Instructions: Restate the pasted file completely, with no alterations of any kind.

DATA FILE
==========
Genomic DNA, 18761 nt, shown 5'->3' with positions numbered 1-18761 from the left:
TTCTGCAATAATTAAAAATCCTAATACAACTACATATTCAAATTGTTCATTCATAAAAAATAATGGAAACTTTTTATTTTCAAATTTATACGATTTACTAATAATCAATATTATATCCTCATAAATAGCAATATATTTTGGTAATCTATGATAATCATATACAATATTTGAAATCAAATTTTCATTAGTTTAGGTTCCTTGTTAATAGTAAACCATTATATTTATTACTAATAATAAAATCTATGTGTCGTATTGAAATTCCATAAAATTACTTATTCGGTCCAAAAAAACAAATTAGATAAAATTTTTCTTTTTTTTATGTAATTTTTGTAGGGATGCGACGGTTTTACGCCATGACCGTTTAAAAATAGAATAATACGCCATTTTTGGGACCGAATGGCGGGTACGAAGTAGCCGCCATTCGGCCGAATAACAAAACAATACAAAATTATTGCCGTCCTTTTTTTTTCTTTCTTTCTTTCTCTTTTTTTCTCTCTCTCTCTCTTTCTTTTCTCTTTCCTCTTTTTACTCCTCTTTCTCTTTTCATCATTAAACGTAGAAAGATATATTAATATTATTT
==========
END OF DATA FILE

Genomic DNA, 18761 nt, shown 5'->3' with positions numbered 1-18761 from the left:
TTCTGCAATAATTAAAAATCCTAATACAACTACATATTCAAATTGTTCATTCATAAAAAATAATGGAAACTTTTTATTTTCAAATTTATACGATTTACTAATAATCAATATTATATCCTCATAAATAGCAATATATTTTGGTAATCTATGATAATCATATACAATATTTGAAATCAAATTTTCATTAGTTTAGGTTCCTTGTTAATAGTAAACCATTATATTTATTACTAATAATAAAATCTATGTGTCGTATTGAAATTCCATAAAATTACTTATTCGGTCCAAAAAAACAAATTAGATAAAATTTTTCTTTTTTTTATGTAATTTTTGTAGGGATGCGACGGTTTTACGCCATGACCGTTTAAAAATAGAATAATACGCCATTTTTGGGACCGAATGGCGGGTACGAAGTAGCCGCCATTCGGCCGAATAACAAAACAATACAAAATTATTGCCGTCCTTTTTTTTTCTTTCTTTCTTTCTCTTTTTTTCTCTCTCTCTCTCTTTCTTTTCTCTTTCCTCTTTTTACTCCTCTTTCTCTTTTCATCATTAAACGTAGAAAGATATATTAATATTATTT